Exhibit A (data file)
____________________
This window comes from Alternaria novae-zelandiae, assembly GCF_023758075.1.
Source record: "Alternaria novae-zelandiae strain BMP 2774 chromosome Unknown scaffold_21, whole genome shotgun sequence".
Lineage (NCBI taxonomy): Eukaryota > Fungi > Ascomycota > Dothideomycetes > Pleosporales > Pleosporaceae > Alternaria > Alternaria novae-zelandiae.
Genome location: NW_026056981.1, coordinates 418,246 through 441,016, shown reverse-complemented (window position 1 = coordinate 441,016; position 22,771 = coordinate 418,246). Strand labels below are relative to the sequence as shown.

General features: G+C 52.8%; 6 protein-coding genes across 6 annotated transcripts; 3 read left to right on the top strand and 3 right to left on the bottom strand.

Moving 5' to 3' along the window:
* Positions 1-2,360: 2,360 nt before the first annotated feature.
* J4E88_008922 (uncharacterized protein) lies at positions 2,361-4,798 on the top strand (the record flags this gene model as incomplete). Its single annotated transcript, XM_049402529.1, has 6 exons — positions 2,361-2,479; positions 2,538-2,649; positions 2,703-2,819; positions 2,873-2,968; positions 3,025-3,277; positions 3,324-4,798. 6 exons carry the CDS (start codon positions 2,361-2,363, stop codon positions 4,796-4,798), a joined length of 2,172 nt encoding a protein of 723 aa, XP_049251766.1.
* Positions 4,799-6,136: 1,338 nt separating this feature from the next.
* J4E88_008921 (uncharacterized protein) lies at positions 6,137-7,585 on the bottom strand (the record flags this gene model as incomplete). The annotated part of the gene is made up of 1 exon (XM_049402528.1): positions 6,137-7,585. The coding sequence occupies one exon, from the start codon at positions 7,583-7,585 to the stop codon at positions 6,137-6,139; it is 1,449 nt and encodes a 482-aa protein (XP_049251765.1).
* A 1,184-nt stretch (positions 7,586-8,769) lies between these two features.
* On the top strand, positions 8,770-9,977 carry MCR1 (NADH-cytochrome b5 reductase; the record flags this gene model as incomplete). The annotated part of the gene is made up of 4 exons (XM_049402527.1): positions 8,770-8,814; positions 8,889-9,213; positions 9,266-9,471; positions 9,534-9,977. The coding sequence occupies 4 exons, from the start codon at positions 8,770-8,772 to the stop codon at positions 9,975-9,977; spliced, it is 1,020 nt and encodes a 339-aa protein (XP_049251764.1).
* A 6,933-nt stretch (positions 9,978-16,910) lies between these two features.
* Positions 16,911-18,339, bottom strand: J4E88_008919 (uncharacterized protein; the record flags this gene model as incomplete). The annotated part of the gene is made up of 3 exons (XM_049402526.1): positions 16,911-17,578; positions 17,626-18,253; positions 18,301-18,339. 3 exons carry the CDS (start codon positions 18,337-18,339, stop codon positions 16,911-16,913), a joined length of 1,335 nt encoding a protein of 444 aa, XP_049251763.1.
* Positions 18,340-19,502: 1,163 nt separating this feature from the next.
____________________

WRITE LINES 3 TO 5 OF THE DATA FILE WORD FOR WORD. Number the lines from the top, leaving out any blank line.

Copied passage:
Lineage (NCBI taxonomy): Eukaryota > Fungi > Ascomycota > Dothideomycetes > Pleosporales > Pleosporaceae > Alternaria > Alternaria novae-zelandiae.
Genome location: NW_026056981.1, coordinates 418,246 through 441,016, shown reverse-complemented (window position 1 = coordinate 441,016; position 22,771 = coordinate 418,246). Strand labels below are relative to the sequence as shown.

General features: G+C 52.8%; 6 protein-coding genes across 6 annotated transcripts; 3 read left to right on the top strand and 3 right to left on the bottom strand.